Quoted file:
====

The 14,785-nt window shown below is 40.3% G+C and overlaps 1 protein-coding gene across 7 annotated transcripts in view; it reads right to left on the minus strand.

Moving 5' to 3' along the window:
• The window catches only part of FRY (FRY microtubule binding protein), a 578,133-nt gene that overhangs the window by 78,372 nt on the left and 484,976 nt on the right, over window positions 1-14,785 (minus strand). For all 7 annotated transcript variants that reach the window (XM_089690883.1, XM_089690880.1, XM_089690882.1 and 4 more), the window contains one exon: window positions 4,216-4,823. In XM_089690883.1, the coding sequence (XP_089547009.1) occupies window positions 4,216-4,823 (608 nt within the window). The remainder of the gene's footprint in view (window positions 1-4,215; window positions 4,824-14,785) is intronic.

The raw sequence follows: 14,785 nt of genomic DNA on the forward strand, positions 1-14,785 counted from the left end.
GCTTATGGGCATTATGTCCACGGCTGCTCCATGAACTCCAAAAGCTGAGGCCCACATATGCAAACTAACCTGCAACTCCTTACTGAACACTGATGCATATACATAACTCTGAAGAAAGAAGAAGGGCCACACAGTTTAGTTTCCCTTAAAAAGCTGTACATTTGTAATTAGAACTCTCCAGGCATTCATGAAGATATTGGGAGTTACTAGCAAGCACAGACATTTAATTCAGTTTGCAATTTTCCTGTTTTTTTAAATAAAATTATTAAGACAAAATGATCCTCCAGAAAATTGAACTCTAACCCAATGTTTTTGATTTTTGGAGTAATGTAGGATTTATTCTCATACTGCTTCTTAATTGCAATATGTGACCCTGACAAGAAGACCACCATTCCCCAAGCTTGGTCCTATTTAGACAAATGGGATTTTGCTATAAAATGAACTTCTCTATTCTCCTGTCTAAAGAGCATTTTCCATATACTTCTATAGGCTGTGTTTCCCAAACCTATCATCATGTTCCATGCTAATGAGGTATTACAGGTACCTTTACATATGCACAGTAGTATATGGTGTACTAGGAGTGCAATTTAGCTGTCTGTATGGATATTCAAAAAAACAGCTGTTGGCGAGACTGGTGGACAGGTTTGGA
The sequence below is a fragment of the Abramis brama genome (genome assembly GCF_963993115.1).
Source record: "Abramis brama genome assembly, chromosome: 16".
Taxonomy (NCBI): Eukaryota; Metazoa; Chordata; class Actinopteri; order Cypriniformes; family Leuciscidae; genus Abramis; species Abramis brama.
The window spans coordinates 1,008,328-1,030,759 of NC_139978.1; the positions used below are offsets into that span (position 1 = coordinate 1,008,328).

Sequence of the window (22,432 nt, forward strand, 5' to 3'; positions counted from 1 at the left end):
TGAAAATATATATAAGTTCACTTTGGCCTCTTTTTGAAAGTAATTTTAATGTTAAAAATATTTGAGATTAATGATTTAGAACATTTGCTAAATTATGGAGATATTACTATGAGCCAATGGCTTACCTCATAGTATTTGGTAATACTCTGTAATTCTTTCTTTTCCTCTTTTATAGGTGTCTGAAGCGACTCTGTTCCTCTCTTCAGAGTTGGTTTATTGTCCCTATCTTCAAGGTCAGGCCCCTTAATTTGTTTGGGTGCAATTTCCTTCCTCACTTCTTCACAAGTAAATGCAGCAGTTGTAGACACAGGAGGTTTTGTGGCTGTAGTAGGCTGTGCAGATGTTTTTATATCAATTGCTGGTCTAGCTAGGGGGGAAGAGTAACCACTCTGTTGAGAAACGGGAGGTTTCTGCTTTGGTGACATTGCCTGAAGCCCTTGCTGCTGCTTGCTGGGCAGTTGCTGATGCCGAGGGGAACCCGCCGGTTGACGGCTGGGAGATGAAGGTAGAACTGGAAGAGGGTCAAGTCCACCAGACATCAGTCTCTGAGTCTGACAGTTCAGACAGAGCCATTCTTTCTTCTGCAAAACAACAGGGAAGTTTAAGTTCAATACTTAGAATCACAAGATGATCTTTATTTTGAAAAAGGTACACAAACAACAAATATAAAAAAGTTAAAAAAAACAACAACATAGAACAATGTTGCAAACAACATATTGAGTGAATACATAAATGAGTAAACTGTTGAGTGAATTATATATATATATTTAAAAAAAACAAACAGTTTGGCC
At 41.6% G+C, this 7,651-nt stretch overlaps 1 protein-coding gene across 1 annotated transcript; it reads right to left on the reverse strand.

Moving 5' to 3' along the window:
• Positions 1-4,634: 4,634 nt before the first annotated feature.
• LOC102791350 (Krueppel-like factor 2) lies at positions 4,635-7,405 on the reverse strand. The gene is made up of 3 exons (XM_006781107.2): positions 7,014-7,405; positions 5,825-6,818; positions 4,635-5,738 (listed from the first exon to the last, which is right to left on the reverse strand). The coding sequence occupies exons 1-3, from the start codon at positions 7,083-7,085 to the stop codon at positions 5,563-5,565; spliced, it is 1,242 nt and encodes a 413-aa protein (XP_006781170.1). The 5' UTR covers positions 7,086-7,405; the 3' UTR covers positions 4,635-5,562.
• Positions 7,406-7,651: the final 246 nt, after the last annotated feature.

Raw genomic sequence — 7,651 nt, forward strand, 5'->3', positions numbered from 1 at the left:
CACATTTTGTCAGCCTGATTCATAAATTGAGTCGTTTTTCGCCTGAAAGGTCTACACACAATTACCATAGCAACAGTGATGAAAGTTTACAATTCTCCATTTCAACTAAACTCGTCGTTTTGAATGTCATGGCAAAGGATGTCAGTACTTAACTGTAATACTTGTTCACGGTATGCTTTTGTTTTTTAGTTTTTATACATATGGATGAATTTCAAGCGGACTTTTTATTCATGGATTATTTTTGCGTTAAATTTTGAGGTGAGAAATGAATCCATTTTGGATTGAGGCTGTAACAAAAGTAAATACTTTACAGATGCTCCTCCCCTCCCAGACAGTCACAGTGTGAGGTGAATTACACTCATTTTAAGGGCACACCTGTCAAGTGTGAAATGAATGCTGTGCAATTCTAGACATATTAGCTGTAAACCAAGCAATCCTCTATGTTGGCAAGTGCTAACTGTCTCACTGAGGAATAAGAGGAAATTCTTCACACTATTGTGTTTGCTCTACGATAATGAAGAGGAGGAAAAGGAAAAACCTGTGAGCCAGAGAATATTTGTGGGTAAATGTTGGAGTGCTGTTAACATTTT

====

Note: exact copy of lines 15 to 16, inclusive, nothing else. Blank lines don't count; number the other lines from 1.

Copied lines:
• LOC102791350 (Krueppel-like factor 2) lies at positions 4,635-7,405 on the reverse strand. The gene is made up of 3 exons (XM_006781107.2): positions 7,014-7,405; positions 5,825-6,818; positions 4,635-5,738 (listed from the first exon to the last, which is right to left on the reverse strand). The coding sequence occupies exons 1-3, from the start codon at positions 7,083-7,085 to the stop codon at positions 5,563-5,565; spliced, it is 1,242 nt and encodes a 413-aa protein (XP_006781170.1). The 5' UTR covers positions 7,086-7,405; the 3' UTR covers positions 4,635-5,562.
• Positions 7,406-7,651: the final 246 nt, after the last annotated feature.